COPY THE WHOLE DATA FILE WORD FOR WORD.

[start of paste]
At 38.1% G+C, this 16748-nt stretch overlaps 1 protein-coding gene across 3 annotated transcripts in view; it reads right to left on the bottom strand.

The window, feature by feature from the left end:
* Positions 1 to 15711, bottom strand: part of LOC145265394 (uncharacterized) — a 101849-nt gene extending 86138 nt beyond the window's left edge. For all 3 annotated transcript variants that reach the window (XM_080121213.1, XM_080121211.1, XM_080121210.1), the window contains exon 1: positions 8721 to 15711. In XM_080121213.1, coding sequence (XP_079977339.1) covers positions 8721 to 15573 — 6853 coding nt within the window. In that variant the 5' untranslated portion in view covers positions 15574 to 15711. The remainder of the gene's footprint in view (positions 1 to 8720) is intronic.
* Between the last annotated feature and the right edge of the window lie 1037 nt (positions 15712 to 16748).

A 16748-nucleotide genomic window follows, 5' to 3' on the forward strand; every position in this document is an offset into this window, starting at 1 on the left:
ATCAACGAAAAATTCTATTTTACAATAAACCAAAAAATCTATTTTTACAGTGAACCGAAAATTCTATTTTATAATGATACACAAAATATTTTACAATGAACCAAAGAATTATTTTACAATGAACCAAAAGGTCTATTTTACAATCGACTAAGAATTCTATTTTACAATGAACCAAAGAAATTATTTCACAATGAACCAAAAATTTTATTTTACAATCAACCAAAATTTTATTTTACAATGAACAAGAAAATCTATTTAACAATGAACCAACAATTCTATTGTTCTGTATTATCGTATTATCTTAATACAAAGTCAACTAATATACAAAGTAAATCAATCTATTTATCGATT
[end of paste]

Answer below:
At 38.1% G+C, this 16748-nt stretch overlaps 1 protein-coding gene across 3 annotated transcripts in view; it reads right to left on the bottom strand.

The window, feature by feature from the left end:
* Positions 1 to 15711, bottom strand: part of LOC145265394 (uncharacterized) — a 101849-nt gene extending 86138 nt beyond the window's left edge. For all 3 annotated transcript variants that reach the window (XM_080121213.1, XM_080121211.1, XM_080121210.1), the window contains exon 1: positions 8721 to 15711. In XM_080121213.1, coding sequence (XP_079977339.1) covers positions 8721 to 15573 — 6853 coding nt within the window. In that variant the 5' untranslated portion in view covers positions 15574 to 15711. The remainder of the gene's footprint in view (positions 1 to 8720) is intronic.
* Between the last annotated feature and the right edge of the window lie 1037 nt (positions 15712 to 16748).

A 16748-nucleotide genomic window follows, 5' to 3' on the forward strand; every position in this document is an offset into this window, starting at 1 on the left:
ATCAACGAAAAATTCTATTTTACAATAAACCAAAAAATCTATTTTTACAGTGAACCGAAAATTCTATTTTATAATGATACACAAAATATTTTACAATGAACCAAAGAATTATTTTACAATGAACCAAAAGGTCTATTTTACAATCGACTAAGAATTCTATTTTACAATGAACCAAAGAAATTATTTCACAATGAACCAAAAATTTTATTTTACAATCAACCAAAATTTTATTTTACAATGAACAAGAAAATCTATTTAACAATGAACCAACAATTCTATTGTTCTGTATTATCGTATTATCTTAATACAAAGTCAACTAATATACAAAGTAAATCAATCTATTTATCGATT